PeopleNet plans to launch a new tethered trailer-tracking product in a phased approach starting in the first quarter as part of its wireless vehicle area network (WiVAN) solution. The new product will have the ability to wirelessly collect information from tractor tires, as well as from trailer reefer units, tires and door sensors, Williams says.
The PFM Web interface will provide reports on trailer activity and events, along with information from the tractor. PeopleNet will be using its open interface, g3 services, to transfer the data from its g3 onboard computer to the PFM, Williams says.
Xata’s Flies sees a trend in demand from fleets to collect information from their trailers, including reefer temperatures and operating statistics. Tanker fleets also are interested in interfacing with new roll stability systems.
“We are in the process of developing that,” Flies says. “We are taking two approaches.” Xata is looking to interface with trailer-tracking and monitoring solutions wirelessly and through the existing seven-pin connection. Capturing data wirelessly from the trailer is more challenging.
“One of the challenges for anything between the tractor and trailer is standards for communication,” Flies says. Tire pressure monitoring systems and other sensors often use a proprietary wireless protocol. “A lot of it is one-to-one integration,” he says.
In the last two years, GeoLogic has received more inquiries about monitoring reefer fuel and temperatures, collision detection and lane departure warning systems, Cuthbertson says. The company already has integrated its onboard computing platform with handheld devices by offering standard protocols.
Devices that detect exception events, rather than unfiltered data to the onboard computer, are easy to integrate with GeoLogic’s platform, Cuthbertson says. “What we want is for exception events to be immediate information for our onboard system to interface with a monitoring device,” he says.
As more applications and devices are developed to harness performance, safety and maintenance information from the vehicle, it becomes even more critical for fleets to learn how to manage the abundance of data.
Big Brother hitching a ride?
FMCSA exploring wireless roadside inspections
If you agree that wireless technology is a key enabler for transportation, then you also might understand why law enforcement officials would want to use wireless technology to inspect your vehicles.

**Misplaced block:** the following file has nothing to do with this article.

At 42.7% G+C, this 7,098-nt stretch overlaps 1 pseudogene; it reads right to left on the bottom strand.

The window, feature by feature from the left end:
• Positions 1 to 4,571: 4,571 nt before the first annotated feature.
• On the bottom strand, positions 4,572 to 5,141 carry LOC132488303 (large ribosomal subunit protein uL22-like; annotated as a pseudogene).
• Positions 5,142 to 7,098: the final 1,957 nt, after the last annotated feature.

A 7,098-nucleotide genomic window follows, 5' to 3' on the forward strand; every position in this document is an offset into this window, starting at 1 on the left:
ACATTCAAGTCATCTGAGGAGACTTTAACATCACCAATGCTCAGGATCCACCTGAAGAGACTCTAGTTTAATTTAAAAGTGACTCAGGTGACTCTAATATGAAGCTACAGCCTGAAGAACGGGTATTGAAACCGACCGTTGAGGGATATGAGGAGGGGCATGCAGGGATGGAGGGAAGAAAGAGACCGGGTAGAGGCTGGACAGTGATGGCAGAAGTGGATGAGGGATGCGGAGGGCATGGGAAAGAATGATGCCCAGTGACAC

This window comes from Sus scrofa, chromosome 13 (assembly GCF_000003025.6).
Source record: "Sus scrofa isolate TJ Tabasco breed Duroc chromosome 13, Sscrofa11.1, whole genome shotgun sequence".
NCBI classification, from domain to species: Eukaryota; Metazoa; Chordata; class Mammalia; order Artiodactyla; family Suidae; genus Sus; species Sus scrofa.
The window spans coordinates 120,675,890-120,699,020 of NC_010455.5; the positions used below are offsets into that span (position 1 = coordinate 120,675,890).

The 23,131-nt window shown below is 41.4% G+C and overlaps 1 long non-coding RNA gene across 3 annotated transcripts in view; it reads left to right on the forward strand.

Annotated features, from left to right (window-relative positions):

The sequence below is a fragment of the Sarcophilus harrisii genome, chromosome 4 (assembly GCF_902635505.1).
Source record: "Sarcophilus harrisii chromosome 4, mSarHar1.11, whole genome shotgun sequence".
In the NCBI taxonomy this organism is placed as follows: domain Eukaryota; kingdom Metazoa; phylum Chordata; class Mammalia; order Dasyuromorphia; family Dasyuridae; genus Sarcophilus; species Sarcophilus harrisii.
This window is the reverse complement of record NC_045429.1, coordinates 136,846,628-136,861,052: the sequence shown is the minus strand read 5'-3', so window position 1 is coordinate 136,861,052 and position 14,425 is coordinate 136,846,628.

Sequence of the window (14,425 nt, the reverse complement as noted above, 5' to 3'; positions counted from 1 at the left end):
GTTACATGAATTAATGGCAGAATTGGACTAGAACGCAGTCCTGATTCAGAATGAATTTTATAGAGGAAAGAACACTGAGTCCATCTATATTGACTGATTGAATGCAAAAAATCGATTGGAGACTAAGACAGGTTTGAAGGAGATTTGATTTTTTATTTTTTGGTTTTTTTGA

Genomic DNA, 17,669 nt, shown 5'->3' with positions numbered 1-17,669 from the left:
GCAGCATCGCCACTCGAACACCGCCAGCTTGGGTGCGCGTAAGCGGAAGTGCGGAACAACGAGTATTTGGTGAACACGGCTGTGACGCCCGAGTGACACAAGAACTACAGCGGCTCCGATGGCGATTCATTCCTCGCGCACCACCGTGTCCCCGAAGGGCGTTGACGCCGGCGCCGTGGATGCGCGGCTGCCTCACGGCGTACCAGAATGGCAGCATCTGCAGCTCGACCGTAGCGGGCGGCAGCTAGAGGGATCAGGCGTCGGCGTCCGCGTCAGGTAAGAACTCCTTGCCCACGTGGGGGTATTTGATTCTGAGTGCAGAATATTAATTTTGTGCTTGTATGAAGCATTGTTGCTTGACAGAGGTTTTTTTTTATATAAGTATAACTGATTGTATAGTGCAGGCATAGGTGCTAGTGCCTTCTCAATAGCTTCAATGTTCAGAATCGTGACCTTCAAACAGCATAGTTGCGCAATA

Roughly 180 million commercial vehicles are weighed each year. Many weigh stations are equipped with technology that allows trucks to be weighed while moving at highway speeds. Fleets that participate in programs such as PrePass use radio transponders to automate the weight and safety inspection process.
When compared to the 3 million roadside safety inspections that take place each year, it is not difficult to make a case for wireless roadside safety inspections, says Steve Keppler, director of policy and programs for the Commercial Vehicle Safety Alliance, the agency that trains state law enforcement officials that inspect commercial vehicles.
Wireless roadside inspections will enable officers to “touch” more vehicles, drivers and carriers without having to inspect them physically. Violation rates also will go down, as evidenced by much lower violation rates in size and weight, Keppler says. “If you do more inspections, you will have more of a deterrent factor,” he says.
The Federal Motor Carrier Safety Administration currently is looking at different deployment scenarios for wireless roadside inspections, and what type of information should be included in a wireless inspection, such as hours-of-service, vehicle performance and brake-related data.
FMCSA already has examined different types of message sets and deployment scenarios, Keppler says. In August, the agency conducted a proof-of-concept test in Tennessee with participation from technology vendors and fleets. In 2008, it plans to conduct an expanded pilot demonstration of the technology to better understand all of the issues surrounding deployment on a larger scale.
In speaking to fleets about wireless roadside inspections, the most common concerns relate to privacy, liability and data security, Keppler says. In addition, fleets say that if they are going to share more vehicle information with the government, and if it is good data, they want a quid pro quo; that is, they want good inspection results to be evaluated positively in FMCSA’s safety fitness evaluation process, Keppler says. Right now, most of the tools the government uses to evaluate fitness are predicated on bad performance.
Consequently, more data means that FMCSA can target its efforts on the high-risk fleets and not target compliant fleets for roadside inspections, which will save drivers time and improve productivity, Keppler says.
To see the July 2007 FMCSA report on alternative concepts for wireless inspections, click here.